Fungi in Colorado

This mushroom is the Campestris species of Agaricus, which is commonly found in the lawns in Colorado Springs during damp summers. They are edible. It is also known as the Meadow Mushroom, or Pink Bottom.

Kingdom: Fungi
Phylum: Basidiomycota
Class: Agaricomycetes
Order: Agaricales
Family: Agaricaceae
Genus: Agaricus
Species: Campestris

Another one. 14 July 2009 in Colorado Springs, CO.
Another one. Pictures taken 28 August 2011 in Colorado Springs, CO. This one was 3.5 inches in diameter. Before I took the picture of the bottom, there were some white pieces of covering stuck to the bottom. If the covering had originally been over the entire bottom, it would have looked exactly like the Common Mushroom, below. So, maybe my identification is not correct.

A close relative of the Agaricus Capestris above is this Agaricus bisporus, commonly known by many names, but mostly Common Mushroom, button mushroom, white mushroom, table mushroom, portobello mushroom, crimini mushroom, or cultivated mushroom. This was in an overgrown lawn on 7 June 2009 in Colorado Springs.

But I think that when the white covering on the bottom drops off, it will look exactly like the Meadow Mushroom above. So, I'm not sure of this identification.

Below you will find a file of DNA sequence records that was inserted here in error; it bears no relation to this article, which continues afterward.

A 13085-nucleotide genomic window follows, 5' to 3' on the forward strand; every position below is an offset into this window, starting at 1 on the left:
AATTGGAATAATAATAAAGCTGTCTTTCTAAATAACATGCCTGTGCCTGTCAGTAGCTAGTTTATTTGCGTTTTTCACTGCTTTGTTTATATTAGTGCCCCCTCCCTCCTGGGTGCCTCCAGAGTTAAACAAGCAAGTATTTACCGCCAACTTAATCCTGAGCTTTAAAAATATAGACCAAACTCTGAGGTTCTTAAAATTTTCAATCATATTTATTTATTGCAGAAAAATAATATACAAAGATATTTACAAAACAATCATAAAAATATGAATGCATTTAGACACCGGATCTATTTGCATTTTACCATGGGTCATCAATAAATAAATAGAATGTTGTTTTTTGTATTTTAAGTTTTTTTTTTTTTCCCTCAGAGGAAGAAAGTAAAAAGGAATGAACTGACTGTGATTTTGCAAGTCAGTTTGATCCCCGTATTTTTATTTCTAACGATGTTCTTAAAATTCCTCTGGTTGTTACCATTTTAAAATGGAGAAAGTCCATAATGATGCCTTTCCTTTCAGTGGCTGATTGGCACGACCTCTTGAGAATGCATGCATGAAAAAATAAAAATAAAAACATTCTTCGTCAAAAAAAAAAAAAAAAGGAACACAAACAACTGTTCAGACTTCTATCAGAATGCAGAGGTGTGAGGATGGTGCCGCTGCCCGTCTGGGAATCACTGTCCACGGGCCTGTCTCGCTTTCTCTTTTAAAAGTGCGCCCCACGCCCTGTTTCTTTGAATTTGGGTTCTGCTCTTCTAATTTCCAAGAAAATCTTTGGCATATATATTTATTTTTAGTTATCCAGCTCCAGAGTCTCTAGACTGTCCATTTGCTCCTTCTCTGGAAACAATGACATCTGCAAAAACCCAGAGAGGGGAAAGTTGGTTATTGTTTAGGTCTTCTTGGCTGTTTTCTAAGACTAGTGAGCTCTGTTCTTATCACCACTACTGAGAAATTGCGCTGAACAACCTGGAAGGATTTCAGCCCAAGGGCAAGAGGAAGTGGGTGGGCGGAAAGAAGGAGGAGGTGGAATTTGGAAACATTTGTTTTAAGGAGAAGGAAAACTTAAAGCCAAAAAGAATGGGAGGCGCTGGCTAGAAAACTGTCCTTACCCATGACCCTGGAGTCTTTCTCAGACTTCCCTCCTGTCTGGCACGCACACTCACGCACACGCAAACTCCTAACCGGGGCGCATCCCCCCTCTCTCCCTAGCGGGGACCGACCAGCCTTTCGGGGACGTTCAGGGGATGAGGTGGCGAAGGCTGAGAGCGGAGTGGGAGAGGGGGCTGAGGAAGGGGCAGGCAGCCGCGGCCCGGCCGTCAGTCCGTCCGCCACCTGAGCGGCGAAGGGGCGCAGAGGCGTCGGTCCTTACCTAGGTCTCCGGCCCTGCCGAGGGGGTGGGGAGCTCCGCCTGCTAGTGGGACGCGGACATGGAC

Genus: Agaricus
Species: A. bisporus

A Puff Ball. Probably a Calvatia Booniana (Western Giant Puffball), although this one was less than 3 inches across, not really a giant. This one was beat up in a hail storm, and some neighborhood dogs. Plus, it has matured, so it is no longer edible.
Found 1 August 2008 in El Paso Co., CO. Low to the ground, and about 2.5" across. Still unidentified.
Found 17 May 2009 at the Fountain Creek Nature Center, Fountain Colorado. About 2" across. The second picture shows another one close by, and appeared to have been broken and in two pieces. This appears to be the Calvatia booniana, (Western Giant Puffball) since it matches the pictures found at .
Unknown fungi. Small, about 1/2" in diameter, and somewhat red in color. Found in May 2009 in the back yard of 373 Kenwood Circle, Colorado Springs.

The second picture was taken by Alyssa Erickson on a hiking trail on 8 August 2009.

Unknown mushrooms. Found at the Monument Valley Park, in Colorado Springs CO on 16 October 2010. The bulbs are about 1" in diameter. Identification has not been made yet. Same as above?
Unknown fungi. Small, up to 1" in diameter, and somewhat beige in color. Found in June 2009 in the back yard of 4728 Frost Drive, Colorado Springs.
These are patches of Lichens, found in Teller county, Colorado in the mountains NorthWest of Cripple Creek on 25 October 2011. Both were on the same large rock. Identification is not certain, but they have a strong resemblence to photos of genus Heterodermia, and maybe species echinata.

Lichens are unusual in that they are always a symbiosis of at least two quite different organisms, according to Wikipedia at One organism is always a fungus, and there will also be a green algae and/or a cyanobacterium.